Wood County stable in uncertain times PDF Print E-mail
Written by JAN LARSON McLAUGHLIN Sentinel County Editor   
Wednesday, 20 March 2013 09:57
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Wood County Commissioners Joel Kuhlman (middle), Jim Carter (left) and Doris Herringshaw (right) are seen during the State of the County address at the Wood County Court House. (Photo: Enoch Wu/Sentinel-Tribune)
A century ago, Wood County was seeing a growth spurt in settlers and oil gushing from the ground.
The newspaper had stories on 400 barrels of oil being captured in a three-day period, on Belleville Market making home deliveries of ground beef for 13 cents a pound, and on high winds taking off the roof of an underwear factory in Bowling Green.
Times have changed, according to the Wood County commissioners who presented their State of the County address Tuesday morning for the Bowling Green Chamber of Commerce.
The oil was tapped dry, ground beef is far costlier, and the underwear factory is long gone.
The issues now facing county government range from declining revenue and merging of office staff, to bridge repairs and a jail expansion.
Wood County Commissioner Jim Carter said the county remains cautious due to the reductions in the state's local government fund and the decline in investment income. On the brighter side, the county's sales tax revenue continues to increase and the county has received its first installment of casino tax revenue - which was dedicated to road and bridge repair.
The county's healthy AA2 bond rating continues to benefit the area, Carter said.
"The county's excellent bond rating saves the county in many ways," he said.
Wood County Commissioner Joel Kuhlman explained the county's effort to save taxpayer money by not immediately filling job vacancies, but instead looking to see if existing employees can be realigned to handle the responsibilities.
County employees have shown "a willingness to take on new challenges," Kuhlman said.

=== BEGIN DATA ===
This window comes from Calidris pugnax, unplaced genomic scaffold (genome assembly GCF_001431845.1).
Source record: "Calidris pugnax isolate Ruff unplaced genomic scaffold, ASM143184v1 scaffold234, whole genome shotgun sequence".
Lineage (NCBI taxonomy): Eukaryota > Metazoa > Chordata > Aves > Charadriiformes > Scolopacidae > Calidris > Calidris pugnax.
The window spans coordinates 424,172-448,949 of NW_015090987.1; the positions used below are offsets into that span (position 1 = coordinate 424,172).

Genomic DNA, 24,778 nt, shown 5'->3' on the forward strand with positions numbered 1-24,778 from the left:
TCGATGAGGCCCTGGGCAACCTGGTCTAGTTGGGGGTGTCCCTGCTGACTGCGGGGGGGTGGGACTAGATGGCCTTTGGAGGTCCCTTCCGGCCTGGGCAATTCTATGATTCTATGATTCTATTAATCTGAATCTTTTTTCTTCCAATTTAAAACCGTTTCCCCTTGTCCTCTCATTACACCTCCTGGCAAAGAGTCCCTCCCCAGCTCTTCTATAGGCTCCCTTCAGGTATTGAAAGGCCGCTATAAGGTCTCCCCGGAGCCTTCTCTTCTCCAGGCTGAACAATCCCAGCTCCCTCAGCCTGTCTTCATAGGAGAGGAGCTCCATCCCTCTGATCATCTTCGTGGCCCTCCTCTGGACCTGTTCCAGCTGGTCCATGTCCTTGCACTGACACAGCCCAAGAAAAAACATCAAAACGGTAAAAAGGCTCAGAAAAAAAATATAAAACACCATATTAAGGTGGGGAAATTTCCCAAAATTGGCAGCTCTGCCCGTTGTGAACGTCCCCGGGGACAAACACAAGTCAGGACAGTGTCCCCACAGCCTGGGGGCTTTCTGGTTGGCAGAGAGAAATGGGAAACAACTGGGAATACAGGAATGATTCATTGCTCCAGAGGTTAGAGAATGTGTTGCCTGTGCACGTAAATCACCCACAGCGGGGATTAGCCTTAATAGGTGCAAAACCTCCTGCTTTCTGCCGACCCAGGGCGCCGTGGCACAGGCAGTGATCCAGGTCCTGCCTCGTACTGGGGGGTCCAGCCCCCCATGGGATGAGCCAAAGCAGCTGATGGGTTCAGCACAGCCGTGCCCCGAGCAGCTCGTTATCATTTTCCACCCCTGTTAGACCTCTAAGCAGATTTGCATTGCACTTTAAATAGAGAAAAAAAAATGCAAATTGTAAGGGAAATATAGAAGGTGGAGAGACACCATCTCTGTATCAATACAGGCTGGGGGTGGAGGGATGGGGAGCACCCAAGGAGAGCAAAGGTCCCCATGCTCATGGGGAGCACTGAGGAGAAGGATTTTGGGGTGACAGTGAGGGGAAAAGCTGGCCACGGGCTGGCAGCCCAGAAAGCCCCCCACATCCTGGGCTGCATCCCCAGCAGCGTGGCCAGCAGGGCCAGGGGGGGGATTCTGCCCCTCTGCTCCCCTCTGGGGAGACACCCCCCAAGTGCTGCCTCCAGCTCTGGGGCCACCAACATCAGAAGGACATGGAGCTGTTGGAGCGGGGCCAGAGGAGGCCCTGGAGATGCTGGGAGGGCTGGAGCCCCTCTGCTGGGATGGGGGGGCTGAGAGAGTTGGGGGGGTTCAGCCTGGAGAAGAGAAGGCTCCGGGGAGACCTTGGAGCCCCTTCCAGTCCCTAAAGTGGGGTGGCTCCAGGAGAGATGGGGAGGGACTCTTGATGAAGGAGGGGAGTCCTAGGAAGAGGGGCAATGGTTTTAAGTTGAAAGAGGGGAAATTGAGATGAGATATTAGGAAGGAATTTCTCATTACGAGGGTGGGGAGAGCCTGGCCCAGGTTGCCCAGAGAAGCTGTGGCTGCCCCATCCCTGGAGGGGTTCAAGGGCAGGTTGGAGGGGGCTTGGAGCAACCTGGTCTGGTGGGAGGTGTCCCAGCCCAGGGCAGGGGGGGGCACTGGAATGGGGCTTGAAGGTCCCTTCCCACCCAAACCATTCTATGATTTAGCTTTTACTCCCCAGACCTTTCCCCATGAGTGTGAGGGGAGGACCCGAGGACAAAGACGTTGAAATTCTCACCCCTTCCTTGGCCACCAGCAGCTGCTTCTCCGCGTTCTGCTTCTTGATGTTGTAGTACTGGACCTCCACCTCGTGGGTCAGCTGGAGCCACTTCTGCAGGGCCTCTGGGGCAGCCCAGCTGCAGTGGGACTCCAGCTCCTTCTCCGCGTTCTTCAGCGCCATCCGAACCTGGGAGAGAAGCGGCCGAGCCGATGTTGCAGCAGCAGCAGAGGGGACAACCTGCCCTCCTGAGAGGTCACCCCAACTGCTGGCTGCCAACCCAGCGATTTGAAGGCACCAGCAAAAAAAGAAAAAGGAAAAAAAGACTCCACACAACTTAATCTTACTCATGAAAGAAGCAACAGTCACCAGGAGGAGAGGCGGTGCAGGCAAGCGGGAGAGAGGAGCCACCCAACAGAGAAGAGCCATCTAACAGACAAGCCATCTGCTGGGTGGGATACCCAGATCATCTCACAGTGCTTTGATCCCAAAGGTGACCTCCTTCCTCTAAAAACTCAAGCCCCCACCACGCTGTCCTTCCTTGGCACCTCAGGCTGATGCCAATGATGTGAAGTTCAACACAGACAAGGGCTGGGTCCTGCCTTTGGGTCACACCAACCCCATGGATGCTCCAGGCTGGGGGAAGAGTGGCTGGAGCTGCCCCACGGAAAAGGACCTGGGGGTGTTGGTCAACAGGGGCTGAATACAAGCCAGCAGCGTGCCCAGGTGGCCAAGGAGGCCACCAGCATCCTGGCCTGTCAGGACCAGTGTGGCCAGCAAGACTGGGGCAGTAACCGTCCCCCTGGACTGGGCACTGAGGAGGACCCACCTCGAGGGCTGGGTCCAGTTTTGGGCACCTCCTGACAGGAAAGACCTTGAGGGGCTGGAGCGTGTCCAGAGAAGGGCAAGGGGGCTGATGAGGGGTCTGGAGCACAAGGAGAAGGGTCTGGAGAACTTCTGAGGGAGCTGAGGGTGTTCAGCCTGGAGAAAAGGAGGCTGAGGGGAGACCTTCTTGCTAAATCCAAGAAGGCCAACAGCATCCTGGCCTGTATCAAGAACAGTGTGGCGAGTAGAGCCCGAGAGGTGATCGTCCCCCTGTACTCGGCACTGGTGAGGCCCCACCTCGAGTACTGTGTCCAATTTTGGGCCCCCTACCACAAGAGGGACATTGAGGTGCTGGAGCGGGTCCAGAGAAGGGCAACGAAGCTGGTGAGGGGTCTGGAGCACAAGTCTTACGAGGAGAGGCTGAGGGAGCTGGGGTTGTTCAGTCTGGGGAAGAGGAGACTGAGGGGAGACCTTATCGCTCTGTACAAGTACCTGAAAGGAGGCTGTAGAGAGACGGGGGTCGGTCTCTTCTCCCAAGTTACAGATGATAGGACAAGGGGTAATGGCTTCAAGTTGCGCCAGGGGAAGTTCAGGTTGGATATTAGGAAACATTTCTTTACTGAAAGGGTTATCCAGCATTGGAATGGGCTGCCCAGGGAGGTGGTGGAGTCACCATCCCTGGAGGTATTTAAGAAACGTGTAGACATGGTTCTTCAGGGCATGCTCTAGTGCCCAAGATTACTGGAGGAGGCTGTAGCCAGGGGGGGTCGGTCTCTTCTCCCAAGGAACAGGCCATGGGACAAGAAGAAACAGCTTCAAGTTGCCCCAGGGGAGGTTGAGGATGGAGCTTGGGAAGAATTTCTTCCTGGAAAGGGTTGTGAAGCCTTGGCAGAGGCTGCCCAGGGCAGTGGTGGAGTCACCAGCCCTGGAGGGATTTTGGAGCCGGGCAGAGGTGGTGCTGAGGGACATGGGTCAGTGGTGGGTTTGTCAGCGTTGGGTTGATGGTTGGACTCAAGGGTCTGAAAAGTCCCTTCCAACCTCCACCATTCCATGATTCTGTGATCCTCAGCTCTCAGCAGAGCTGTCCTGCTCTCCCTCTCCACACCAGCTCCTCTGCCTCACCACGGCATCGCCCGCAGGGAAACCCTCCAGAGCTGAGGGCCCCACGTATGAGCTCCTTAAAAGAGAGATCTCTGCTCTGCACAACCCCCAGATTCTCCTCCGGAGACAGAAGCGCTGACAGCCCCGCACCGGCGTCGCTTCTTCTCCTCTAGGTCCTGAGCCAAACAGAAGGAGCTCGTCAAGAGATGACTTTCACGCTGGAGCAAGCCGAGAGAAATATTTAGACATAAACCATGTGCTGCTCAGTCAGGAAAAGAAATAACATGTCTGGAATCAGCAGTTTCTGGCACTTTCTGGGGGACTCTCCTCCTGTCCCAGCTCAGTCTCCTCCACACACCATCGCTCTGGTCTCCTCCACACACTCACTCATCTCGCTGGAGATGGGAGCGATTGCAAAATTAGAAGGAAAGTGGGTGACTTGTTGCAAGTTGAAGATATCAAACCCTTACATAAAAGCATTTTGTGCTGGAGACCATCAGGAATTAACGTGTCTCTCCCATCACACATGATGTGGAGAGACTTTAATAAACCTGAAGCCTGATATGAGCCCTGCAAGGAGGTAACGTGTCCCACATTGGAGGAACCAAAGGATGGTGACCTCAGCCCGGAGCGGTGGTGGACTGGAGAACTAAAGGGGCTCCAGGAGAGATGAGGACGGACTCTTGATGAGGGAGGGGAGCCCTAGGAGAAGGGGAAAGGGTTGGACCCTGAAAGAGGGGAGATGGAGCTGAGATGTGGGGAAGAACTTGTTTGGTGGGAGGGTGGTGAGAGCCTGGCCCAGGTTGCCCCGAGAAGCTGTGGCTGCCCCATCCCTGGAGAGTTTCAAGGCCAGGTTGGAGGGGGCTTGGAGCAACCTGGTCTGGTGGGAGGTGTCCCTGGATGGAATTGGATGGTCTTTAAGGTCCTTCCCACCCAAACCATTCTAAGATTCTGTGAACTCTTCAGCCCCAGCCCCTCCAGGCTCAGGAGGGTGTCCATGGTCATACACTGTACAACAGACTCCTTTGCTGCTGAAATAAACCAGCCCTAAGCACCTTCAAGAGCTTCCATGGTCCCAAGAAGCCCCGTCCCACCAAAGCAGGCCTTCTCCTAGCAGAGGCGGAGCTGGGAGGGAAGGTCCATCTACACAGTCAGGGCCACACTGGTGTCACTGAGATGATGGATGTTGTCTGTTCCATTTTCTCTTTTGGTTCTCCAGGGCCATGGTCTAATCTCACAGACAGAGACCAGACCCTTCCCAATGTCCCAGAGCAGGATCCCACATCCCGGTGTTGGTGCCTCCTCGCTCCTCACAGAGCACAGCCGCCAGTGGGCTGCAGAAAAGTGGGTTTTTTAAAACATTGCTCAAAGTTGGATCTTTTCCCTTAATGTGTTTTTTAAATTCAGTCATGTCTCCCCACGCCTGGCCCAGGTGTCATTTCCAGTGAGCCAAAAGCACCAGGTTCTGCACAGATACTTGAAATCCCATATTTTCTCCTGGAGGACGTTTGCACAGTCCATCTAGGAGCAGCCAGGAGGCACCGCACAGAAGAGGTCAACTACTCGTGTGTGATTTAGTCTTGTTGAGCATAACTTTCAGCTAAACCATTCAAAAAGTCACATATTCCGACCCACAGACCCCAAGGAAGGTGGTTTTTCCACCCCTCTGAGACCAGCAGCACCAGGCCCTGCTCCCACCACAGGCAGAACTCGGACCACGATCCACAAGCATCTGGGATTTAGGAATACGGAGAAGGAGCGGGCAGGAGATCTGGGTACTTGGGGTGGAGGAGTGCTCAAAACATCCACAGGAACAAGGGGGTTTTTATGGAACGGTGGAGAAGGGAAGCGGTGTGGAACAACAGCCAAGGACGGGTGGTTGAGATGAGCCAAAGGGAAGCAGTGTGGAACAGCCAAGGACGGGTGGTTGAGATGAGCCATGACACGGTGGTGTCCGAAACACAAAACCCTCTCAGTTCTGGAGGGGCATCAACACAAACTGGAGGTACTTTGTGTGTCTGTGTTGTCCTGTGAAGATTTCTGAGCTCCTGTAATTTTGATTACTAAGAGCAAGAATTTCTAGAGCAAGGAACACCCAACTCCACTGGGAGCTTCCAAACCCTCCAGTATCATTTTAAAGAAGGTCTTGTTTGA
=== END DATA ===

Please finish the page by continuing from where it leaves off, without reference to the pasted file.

Kuhlman reported on improvements planned for the radio system linking emergency responders in the county. He also talked about the bridge and road repairs completed in the county last year.
Commissioner Doris Herringshaw talked about the efforts of Wood County Children's Services to prevent child abuse, an award given to the building inspection office, and an update on Wood Haven Health Care. She also noted progress on the Portage River cleanout effort affecting 10,000 land parcels in Wood, Hancock and Seneca counties. And she spoke of the county's efforts to protect farmland and advocate for agriculture.
Herringshaw also mentioned the commissioners' effort to hold town meetings throughout the county, with meetings held last year in Fostoria, Pemberville, Perrysburg Township, Rossford and Northwood.
She said that even in the face of the economic downturn, Wood County is strong.
"In spite of the recession, we remain steadfast in our optimism for Wood County," Herringshaw said.
Herringshaw encouraged those present to shop locally - since sales tax revenue is a primary income for the county. She also noted that Wood County's sales tax rate is lower than many neighboring counties'.
Kuhlman mentioned the uncertainty about a new sales tax proposal by Gov. John Kasich. The proposal is to reduce the overall sales tax rate, but increase the base so services such as a legal services and barbershops are taxed.
The commissioners are concerned about a provision in the proposal that would cap the sales tax increase that a county could receive - especially considering sales tax revenue is so important to the county, Kuhlman said. Interest and investment income are not expected to rebound anytime soon, he added.
Because of the uncertainty in revenue, the county will continue to watch its finances.
"We must be very conservative in our spending," Carter said. "We don't know what's going to be in the state budget for sure."
Earlene Kilpatrick, executive director of the Bowling Green Chamber of Commerce, echoed those concerns.
"We're all holding our breath about the state budget," she said.
The commissioners also addressed some employment issues. Carter said efforts are being made to interest students in skilled trades, such as welding, plumbing and pipefitting, since many of those jobs are going unfilled. They also discussed the problem of many job applicants being unable to pass drug testing by employers.
On a lighter issue, Carter reported on the baby Peregrine falcons that were hatched last year in the courthouse clock tower.
"We are really pleased to report there are no more pigeons roosting on our courthouse," he said.
Bowling Green Mayor Dick Edwards thanked the commissioners for their efforts taking care of the aging county courthouse.
"We're very, very proud of it," Carter said.
 

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